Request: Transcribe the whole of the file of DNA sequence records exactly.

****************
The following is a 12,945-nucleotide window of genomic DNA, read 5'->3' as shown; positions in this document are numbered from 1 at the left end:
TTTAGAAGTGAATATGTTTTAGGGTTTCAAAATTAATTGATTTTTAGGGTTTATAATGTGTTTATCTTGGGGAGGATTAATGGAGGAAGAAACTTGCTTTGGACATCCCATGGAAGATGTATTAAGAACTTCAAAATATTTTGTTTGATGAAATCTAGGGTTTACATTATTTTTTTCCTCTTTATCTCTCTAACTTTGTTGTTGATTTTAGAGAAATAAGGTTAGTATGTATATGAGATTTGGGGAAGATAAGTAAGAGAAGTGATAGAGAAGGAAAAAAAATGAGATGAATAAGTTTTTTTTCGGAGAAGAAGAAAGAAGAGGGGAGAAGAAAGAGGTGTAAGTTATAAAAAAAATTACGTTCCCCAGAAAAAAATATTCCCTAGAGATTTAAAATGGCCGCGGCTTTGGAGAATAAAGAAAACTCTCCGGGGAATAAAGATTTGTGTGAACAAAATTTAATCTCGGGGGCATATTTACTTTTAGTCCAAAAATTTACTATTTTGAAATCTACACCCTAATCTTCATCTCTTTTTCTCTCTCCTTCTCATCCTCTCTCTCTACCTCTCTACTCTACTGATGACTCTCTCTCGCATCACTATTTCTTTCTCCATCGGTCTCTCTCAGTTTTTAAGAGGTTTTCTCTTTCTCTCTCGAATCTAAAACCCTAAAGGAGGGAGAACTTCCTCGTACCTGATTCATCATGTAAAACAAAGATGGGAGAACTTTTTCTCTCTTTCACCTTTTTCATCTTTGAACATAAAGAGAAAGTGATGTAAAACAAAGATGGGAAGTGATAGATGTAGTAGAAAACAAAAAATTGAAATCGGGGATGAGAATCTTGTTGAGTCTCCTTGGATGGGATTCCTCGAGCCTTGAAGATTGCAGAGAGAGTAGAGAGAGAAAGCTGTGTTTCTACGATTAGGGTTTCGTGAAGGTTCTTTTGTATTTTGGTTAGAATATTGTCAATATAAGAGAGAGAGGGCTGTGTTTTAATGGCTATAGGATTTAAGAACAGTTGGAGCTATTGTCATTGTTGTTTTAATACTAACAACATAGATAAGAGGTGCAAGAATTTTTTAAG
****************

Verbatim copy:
The following is a 12,945-nucleotide window of genomic DNA, read 5'->3' as shown; positions in this document are numbered from 1 at the left end:
TTTAGAAGTGAATATGTTTTAGGGTTTCAAAATTAATTGATTTTTAGGGTTTATAATGTGTTTATCTTGGGGAGGATTAATGGAGGAAGAAACTTGCTTTGGACATCCCATGGAAGATGTATTAAGAACTTCAAAATATTTTGTTTGATGAAATCTAGGGTTTACATTATTTTTTTCCTCTTTATCTCTCTAACTTTGTTGTTGATTTTAGAGAAATAAGGTTAGTATGTATATGAGATTTGGGGAAGATAAGTAAGAGAAGTGATAGAGAAGGAAAAAAAATGAGATGAATAAGTTTTTTTTCGGAGAAGAAGAAAGAAGAGGGGAGAAGAAAGAGGTGTAAGTTATAAAAAAAATTACGTTCCCCAGAAAAAAATATTCCCTAGAGATTTAAAATGGCCGCGGCTTTGGAGAATAAAGAAAACTCTCCGGGGAATAAAGATTTGTGTGAACAAAATTTAATCTCGGGGGCATATTTACTTTTAGTCCAAAAATTTACTATTTTGAAATCTACACCCTAATCTTCATCTCTTTTTCTCTCTCCTTCTCATCCTCTCTCTCTACCTCTCTACTCTACTGATGACTCTCTCTCGCATCACTATTTCTTTCTCCATCGGTCTCTCTCAGTTTTTAAGAGGTTTTCTCTTTCTCTCTCGAATCTAAAACCCTAAAGGAGGGAGAACTTCCTCGTACCTGATTCATCATGTAAAACAAAGATGGGAGAACTTTTTCTCTCTTTCACCTTTTTCATCTTTGAACATAAAGAGAAAGTGATGTAAAACAAAGATGGGAAGTGATAGATGTAGTAGAAAACAAAAAATTGAAATCGGGGATGAGAATCTTGTTGAGTCTCCTTGGATGGGATTCCTCGAGCCTTGAAGATTGCAGAGAGAGTAGAGAGAGAAAGCTGTGTTTCTACGATTAGGGTTTCGTGAAGGTTCTTTTGTATTTTGGTTAGAATATTGTCAATATAAGAGAGAGAGGGCTGTGTTTTAATGGCTATAGGATTTAAGAACAGTTGGAGCTATTGTCATTGTTGTTTTAATACTAACAACATAGATAAGAGGTGCAAGAATTTTTTAAG